I wish I could say that you will not fall off your bike if you keep moving. You no doubt will take a spill at some point while biking. But it is a certainty that you will fall off if you don’t move at all.

I live in Colorado, where I can look out my window at any given moment and see the mountains. And they are beautiful, majestic, breathtaking. But my heart longs to be on the beach with its ceaseless movement. Life is movement. Growth is movement. Learning is movement. Biking is movement.

5. It’s all about you. When I first started riding, I would approach this one hill and kill myself trying to maintain my speed. It took a lot of the joy out of hitting that hill, because I just couldn’t ride it as fast as what I thought I should. I have riding friends, and I was judging myself–a fledgling rider–on their distances and speeds.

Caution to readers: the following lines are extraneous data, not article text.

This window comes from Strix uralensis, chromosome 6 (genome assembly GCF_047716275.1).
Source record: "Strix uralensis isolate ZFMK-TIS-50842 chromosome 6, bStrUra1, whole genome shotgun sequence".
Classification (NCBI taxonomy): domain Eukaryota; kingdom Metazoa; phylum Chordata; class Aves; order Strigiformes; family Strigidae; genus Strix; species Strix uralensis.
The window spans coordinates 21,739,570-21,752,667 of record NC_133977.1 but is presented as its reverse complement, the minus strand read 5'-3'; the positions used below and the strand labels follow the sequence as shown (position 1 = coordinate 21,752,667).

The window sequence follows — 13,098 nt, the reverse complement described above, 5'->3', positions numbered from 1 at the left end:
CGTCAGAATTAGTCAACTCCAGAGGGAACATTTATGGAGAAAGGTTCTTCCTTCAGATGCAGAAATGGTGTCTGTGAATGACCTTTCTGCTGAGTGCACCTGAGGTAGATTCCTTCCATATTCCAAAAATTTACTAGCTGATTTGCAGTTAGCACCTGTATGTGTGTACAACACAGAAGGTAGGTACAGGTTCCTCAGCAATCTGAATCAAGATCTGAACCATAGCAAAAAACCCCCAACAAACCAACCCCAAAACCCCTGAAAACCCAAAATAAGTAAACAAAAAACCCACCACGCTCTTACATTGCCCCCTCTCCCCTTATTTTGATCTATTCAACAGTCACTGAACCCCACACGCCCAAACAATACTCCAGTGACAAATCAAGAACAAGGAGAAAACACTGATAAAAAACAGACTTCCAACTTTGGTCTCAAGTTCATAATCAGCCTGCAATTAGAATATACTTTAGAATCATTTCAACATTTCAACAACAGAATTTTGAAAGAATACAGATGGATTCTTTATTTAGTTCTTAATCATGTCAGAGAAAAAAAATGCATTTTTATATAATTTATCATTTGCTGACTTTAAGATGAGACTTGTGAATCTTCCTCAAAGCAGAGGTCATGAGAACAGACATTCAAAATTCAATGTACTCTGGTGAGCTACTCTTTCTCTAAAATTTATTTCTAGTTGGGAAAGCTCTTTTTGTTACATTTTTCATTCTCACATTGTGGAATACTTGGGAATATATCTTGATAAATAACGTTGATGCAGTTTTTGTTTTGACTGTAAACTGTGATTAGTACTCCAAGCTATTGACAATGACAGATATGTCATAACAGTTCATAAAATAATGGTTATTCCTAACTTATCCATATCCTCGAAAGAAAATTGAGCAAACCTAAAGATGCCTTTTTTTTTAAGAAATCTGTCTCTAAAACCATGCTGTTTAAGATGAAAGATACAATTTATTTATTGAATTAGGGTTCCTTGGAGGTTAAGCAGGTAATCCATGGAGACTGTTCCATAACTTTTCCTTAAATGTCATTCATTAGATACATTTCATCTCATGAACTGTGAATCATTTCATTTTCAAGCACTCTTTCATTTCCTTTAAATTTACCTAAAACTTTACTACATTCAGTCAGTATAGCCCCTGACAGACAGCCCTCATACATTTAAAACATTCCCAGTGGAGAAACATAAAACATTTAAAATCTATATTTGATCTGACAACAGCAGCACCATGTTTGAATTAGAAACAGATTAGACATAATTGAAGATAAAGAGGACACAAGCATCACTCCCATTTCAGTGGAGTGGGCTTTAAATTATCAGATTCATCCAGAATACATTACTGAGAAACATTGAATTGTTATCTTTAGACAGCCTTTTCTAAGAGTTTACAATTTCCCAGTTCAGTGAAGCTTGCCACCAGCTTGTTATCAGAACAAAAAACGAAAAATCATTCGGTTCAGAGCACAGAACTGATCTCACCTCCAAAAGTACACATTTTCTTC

Sometimes in life people will judge you based on their own standards. Sometimes you will judge yourself based on how they live their lives. But the truth is, no one sits in your saddle but you. No one resides in your skin but you. No one rides your path but you. That’s right–it’s all about you. Shinedown has a song called “What a Shame.” The first line of the chorus is “What a shame, what a shame to judge a life that you can’t change.”

Don’t let anyone else’s judgment change who you are–either when you’re riding or in life. We in the church are famous for doing that to others, judging them without knowing their lives, motivations, choices, challenges as if we had the right. I will write more about that in a future blog post.